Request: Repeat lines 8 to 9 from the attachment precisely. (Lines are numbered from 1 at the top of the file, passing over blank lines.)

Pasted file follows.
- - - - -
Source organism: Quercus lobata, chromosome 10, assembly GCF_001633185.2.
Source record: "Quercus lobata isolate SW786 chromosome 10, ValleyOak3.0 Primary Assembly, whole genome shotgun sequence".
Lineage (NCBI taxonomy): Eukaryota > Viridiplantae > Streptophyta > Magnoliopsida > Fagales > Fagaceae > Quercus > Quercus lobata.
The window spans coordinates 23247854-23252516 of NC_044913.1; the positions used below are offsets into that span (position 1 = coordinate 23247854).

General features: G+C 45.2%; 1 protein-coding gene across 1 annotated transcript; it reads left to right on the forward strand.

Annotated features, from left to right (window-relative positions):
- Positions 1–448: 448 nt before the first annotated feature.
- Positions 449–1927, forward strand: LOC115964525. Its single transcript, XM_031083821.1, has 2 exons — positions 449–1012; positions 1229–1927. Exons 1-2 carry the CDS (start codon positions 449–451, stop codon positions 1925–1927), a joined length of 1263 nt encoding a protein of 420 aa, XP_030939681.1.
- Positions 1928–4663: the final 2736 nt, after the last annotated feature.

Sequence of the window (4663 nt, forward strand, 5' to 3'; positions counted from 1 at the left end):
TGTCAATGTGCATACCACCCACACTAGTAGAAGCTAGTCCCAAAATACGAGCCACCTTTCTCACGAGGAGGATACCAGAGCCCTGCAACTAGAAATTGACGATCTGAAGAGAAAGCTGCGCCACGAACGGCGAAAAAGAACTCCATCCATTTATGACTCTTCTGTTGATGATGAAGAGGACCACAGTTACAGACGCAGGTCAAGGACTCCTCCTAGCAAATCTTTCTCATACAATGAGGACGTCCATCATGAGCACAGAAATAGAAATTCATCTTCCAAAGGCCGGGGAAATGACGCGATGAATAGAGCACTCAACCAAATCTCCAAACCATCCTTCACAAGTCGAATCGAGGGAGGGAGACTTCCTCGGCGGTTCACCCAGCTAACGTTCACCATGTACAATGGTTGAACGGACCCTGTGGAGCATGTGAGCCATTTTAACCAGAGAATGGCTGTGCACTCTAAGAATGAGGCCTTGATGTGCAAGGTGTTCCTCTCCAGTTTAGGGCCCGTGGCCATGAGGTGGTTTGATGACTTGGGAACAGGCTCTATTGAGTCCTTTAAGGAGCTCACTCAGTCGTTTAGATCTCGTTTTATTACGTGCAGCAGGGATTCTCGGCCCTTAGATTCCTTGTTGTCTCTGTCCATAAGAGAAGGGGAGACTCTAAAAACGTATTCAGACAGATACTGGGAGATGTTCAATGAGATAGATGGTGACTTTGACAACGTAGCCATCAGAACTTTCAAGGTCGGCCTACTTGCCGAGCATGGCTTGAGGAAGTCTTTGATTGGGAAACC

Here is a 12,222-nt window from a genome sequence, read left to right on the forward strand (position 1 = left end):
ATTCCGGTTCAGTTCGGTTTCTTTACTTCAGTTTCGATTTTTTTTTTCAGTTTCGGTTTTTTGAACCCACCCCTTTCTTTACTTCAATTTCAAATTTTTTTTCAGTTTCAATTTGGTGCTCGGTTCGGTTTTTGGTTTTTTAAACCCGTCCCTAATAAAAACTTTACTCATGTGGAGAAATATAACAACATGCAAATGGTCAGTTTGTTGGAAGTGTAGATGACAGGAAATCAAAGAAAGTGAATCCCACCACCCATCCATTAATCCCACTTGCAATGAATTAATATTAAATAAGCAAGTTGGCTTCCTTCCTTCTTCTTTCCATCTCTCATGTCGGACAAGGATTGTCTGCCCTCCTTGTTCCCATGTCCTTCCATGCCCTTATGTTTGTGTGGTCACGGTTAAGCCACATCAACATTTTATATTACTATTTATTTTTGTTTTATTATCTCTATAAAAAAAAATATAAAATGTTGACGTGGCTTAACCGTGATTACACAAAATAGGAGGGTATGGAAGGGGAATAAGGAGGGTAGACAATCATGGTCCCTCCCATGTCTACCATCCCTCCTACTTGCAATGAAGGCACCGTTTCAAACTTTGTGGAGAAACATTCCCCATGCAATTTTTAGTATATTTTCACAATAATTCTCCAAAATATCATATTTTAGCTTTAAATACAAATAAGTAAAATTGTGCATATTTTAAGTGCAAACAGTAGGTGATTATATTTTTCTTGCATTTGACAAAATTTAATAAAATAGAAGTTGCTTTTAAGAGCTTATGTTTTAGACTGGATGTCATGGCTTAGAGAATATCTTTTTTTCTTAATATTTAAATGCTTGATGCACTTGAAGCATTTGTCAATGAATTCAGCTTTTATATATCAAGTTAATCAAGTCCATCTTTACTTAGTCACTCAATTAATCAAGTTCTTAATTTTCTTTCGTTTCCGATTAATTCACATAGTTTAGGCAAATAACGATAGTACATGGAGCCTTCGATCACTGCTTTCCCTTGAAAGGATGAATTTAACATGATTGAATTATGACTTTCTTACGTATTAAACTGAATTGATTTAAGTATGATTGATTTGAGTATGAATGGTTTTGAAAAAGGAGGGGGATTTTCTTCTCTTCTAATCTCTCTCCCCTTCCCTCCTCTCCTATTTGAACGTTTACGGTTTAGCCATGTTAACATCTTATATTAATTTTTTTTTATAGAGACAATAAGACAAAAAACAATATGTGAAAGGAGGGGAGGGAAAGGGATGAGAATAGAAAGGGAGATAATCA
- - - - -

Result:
- Positions 449–1927, forward strand: LOC115964525. Its single transcript, XM_031083821.1, has 2 exons — positions 449–1012; positions 1229–1927. Exons 1-2 carry the CDS (start codon positions 449–451, stop codon positions 1925–1927), a joined length of 1263 nt encoding a protein of 420 aa, XP_030939681.1.
- Positions 1928–4663: the final 2736 nt, after the last annotated feature.